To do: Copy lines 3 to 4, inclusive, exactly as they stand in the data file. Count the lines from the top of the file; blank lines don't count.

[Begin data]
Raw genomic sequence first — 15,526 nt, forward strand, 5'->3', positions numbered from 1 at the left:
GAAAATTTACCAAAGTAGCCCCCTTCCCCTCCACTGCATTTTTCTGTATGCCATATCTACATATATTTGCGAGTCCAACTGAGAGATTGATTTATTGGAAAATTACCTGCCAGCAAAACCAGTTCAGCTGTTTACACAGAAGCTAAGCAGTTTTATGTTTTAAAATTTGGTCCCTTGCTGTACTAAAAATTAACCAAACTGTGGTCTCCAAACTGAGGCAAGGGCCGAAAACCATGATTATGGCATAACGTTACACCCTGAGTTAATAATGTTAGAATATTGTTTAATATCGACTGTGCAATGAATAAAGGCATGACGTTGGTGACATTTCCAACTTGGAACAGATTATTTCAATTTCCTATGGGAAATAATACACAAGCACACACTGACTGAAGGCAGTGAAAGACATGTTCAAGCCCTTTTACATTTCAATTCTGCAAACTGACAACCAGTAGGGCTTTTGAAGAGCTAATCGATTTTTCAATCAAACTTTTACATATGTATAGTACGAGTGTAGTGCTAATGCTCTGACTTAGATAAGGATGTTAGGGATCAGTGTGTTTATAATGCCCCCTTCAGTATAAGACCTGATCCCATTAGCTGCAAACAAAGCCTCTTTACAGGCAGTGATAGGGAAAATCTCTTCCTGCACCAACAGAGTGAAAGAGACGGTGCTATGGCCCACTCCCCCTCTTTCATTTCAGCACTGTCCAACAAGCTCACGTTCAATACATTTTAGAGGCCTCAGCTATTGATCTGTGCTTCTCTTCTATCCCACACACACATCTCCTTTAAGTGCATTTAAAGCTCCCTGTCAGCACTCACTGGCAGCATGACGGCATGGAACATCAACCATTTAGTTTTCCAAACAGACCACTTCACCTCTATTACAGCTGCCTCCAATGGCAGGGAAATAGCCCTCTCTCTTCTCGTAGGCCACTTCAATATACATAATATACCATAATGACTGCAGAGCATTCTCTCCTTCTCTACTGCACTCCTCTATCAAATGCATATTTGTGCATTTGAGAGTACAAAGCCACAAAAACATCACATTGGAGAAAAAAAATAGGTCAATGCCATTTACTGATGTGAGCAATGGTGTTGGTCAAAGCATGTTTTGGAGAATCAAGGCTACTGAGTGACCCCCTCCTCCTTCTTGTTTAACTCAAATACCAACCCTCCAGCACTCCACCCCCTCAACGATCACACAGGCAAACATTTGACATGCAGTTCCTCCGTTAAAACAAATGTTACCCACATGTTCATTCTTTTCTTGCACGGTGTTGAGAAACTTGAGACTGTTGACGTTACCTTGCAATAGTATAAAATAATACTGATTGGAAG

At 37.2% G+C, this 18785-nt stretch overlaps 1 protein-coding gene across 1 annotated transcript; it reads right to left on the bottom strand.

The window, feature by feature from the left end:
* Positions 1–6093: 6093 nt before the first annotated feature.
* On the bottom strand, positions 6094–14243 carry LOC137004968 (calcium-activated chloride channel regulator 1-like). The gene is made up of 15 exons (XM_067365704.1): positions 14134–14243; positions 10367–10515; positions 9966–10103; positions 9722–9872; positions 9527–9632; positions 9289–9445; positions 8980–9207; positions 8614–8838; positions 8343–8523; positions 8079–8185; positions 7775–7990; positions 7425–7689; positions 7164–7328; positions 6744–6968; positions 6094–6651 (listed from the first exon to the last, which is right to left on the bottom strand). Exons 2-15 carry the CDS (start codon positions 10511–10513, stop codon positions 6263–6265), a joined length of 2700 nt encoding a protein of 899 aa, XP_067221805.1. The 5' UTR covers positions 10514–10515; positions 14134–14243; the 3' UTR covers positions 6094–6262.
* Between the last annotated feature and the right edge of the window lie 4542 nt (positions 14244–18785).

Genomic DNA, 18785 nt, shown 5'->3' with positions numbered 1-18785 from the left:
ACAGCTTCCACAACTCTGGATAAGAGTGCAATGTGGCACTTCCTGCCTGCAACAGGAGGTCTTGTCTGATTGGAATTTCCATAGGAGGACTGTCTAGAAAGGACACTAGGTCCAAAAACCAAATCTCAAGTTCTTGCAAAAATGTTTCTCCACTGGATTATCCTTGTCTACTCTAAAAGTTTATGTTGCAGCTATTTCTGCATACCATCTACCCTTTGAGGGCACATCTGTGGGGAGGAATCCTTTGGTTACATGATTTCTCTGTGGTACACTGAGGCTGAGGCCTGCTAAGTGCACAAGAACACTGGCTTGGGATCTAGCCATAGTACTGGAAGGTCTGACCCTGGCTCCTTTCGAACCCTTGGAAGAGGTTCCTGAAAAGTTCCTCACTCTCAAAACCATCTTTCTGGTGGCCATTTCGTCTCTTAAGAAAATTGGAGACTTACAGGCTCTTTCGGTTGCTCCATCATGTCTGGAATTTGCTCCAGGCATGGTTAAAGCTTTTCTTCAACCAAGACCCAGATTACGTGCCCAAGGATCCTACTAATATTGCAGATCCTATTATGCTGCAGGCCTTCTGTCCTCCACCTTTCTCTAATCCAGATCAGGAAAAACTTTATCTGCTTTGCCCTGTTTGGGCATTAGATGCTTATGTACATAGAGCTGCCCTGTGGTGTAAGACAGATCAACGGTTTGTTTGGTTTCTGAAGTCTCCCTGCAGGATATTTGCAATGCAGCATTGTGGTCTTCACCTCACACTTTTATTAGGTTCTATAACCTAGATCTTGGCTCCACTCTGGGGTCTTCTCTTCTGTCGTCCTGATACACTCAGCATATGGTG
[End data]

At 37.2% G+C, this 18785-nt stretch overlaps 1 protein-coding gene across 1 annotated transcript; it reads right to left on the bottom strand.

The window, feature by feature from the left end: